Thursday, January 12, 2006

Alford Can't Afford To Be 'Chesty' After Upsetting Illinois--His Hawkeyes Have Games Against Penn State and Minnesota That They Can, And Should, Win

You might think it's strange for me to say that this is an important week for Iowa's basketball team.

But hang with me for a minute or two on this.

The Hawkeyes gave every indication that they can be a factor in the Big Ten championship race by upsetting Illinois last week. That, following a loss in their conference opener at Wisconsin, made them 1-1 in the race.

So now comes a game Saturday at Penn State. You'd think that would be a name-the-score, let-the-subs-play-the-last-half type of game.

After all, Penn State basketball is something that's related to Chuck Taylor canvas high-tops and short pants above the knees.

The last time Penn State basketball was anything more than a laughingstock, Nittany Lions football coach Joe Paterno [upper right] wasn't sticking his foot in his mouth everytime he said something.

When Paterno was still making sense, he was probably hoping Penn State football would be a year-long sport and Penn State basketball would go away.

But, as bad as the Nittany Lions basketball program is, Steve Alford [lower right] and his Iowa team had better be on the lookout Saturday. Just when you think the Hawkeyes can march into State College, Pa., and put up an automatic "W," bad things might happen.

I was reminded of that by a guy who has been around plenty of college basketball games, and has seen enough of Alford's coaching to know the dangers ahead.

"Can Alford follow the big win over Illinois by winning a couple of games he should--Penn State on the road and Minnesota at home?" the guy asks.

"He has a history of getting 'chesty' after big wins, so this will be interesting. If he can protect the home court all season, which he has never done in the Big Ten, he'll get a nice seed in the Big Dance."

We'll see.

Who knows, maybe Penn State assistant [and former Drake coach] Kurt Kanaskie [center] will put together a game plan that's got "The Way to Beat Iowa" written on it.

Well, maybe not.


Well, it was an interesting couple of weeks with Kirk Ferentz and the NFL, wasn't it?

On Jan. 2 -- even before Ferentz's Hawkeye football team lost its Outback Bowl game to Florida -- he again was being called a hot coaching prospect for a National Football League job.

His son, Brian, was about to play his final game as a Hawkeye, so everybody figured he'd be on every team's short list of candidates in the pro league.

It seemed like there were about 200 coaching jobs open at the time, or maybe it was seven. But if you'd believe the NFL insiders who work behind ESPN's microphones, Ferentz was everybody's hot candidate.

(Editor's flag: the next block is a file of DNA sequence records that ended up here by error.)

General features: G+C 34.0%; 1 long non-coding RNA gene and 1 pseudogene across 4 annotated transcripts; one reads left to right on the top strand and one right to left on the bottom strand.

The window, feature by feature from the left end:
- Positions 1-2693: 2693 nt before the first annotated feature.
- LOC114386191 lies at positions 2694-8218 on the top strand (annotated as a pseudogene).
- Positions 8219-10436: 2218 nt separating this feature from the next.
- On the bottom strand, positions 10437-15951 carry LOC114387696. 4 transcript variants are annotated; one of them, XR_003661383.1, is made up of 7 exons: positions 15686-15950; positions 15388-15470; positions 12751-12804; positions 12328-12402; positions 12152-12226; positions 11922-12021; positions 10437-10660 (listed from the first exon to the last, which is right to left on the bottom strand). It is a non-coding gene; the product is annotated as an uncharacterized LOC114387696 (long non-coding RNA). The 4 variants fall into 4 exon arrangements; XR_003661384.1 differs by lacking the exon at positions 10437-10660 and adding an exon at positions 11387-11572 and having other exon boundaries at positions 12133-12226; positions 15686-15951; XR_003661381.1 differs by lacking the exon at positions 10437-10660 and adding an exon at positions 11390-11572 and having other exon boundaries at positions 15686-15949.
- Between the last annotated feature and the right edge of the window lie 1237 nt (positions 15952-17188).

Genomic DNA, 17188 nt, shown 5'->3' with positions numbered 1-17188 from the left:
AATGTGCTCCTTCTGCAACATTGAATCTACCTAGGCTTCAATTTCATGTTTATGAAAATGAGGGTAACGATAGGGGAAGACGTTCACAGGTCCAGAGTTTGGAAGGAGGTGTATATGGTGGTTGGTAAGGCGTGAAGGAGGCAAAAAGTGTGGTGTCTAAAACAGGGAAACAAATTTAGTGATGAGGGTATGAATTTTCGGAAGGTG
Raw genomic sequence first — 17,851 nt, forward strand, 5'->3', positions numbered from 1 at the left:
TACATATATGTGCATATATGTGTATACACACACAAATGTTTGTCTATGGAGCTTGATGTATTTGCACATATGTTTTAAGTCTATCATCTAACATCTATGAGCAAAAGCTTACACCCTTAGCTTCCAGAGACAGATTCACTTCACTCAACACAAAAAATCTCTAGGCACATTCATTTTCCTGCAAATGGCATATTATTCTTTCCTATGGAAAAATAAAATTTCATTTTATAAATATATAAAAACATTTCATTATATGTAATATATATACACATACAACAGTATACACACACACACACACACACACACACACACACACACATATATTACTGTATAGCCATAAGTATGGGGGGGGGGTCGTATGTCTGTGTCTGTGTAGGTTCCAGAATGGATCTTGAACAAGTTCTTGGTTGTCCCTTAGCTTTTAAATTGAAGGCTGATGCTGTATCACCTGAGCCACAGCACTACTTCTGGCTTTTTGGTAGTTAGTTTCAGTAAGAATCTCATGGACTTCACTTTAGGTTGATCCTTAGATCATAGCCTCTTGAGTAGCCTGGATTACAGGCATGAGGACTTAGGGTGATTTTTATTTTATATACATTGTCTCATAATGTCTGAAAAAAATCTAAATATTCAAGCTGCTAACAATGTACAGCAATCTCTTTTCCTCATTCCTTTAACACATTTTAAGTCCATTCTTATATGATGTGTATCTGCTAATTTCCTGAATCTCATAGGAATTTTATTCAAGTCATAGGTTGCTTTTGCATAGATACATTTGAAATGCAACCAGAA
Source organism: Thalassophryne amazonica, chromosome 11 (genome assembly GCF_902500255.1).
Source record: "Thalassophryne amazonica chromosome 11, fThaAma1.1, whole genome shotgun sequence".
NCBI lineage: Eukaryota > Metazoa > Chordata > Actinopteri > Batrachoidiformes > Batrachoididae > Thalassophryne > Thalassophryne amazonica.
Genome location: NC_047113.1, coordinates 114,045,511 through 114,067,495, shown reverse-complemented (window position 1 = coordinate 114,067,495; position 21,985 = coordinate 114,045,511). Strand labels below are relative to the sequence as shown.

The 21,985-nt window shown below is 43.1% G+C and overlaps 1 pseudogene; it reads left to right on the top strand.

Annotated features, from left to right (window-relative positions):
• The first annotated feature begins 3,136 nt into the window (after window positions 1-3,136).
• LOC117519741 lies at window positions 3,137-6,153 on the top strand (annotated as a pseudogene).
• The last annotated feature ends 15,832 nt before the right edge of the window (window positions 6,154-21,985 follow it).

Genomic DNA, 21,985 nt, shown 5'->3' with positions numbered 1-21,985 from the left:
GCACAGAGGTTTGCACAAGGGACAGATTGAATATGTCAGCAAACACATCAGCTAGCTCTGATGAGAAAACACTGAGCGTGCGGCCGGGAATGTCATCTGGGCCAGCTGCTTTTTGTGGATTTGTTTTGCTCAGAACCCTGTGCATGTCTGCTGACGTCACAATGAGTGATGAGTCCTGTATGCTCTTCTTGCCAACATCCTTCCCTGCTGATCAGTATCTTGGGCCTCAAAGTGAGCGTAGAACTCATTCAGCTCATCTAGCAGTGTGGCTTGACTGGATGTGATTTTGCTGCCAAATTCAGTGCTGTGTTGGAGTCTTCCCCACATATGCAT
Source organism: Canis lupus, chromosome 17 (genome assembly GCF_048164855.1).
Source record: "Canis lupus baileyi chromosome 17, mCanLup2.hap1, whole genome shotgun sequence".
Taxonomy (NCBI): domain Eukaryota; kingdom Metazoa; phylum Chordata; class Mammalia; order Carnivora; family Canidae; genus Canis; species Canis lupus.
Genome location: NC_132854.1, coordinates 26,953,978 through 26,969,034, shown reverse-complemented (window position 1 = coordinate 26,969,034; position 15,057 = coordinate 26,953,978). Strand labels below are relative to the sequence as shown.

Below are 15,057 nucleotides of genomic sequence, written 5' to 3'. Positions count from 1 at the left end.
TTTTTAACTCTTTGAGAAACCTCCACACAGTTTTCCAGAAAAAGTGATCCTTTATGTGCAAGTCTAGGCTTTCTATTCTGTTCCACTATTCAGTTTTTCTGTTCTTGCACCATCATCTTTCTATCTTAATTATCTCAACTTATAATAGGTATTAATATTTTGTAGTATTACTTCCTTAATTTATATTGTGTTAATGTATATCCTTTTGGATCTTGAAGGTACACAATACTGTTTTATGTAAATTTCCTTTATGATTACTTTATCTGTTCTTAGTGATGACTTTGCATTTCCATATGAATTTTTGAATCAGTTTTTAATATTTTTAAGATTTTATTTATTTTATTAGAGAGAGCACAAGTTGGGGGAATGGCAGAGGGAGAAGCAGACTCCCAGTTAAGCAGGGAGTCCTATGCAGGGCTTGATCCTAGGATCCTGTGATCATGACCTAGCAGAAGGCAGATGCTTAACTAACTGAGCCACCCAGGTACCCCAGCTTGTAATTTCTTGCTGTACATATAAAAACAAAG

Ferentz said nothing. Much to the displeasure of Hawkeye fans, he didn't say he wanted to stay at Iowa. He didn't say he wanted to coach in the NFL. But as far as I know, he didn't interview for any pro job. Maybe no team wanted him.

Now everyone says Ferentz isn't going anywhere but back to his office in Iowa City.

I guess Iowa's fans -- who always are afraid of losing something -- won't have to worry again about losing Ferentz until this time next year. We'll see if anyone wants him then.


A friend of mine says in an e-mail:

"I see you used Al Schallau's opinion that Ferentz is not going to the NFL. I hope he's right, but as I told him, never say never. Some 35 years ago I was wrong when I said Ralph Miller would never make a lateral move to Oregon State."

Oregon State is where Miller ended his coaching career.


A knowledgeable reader noticed the comments a few days ago by central Iowa TV guru Bob Helmers about Stephen Bardo, who was the commentator on the Iowa State-Kansas State basketball telecast last week in Ames.

Here's what he wrote:

"Hi, Ron,

"It's interesting to see Stephen Bardo doing Big 12 games this year. I think he will do well for ESPN Plus, as Bob Helmers mentioned in his e-mail.

"Here is another tidbit about Bardo that we should add to his dossier. Along with his work on WBBM-TV and ESPN Plus, he was the color analyst for Illinois basketball games on radio for several years with Brian Barnhart. I was able to listen to a lot of the Illini games on radio in the past, courtesy of one of their former affiliates, WSCR in Chicago.

"Barnhart and Bardo made a great combination on radio and Stephen was very articulate in describing what took place on the floor and provided good and fair analysis on the positives and negatives of not only his alma mater, but also the rest of the Big 10 teams. He was truly a delight to listen to. I hope he continues to grow into the television role and best wishes to him!

"On another subject, upon hearing of the death of David Kruidenier [upper left], the Register did a good thing by putting the story of his death on the front page in print. It's unfortunate that they stuck the story on-line under the smaller 'more headlines' section and not as a major story, like the Condition of the State speech this morning."

[RON MALY'S COMMWENTS: Bardo, a former Illinois player, would seem to have a bright future with ESPN. As for the Register's handling of the Kruidenier story on-line, I guess it's too soon to expect miracles -- or even mini-miracles -- with the paper's computer operation. It continues to be a work in progress or a joke, depending on who you talk to].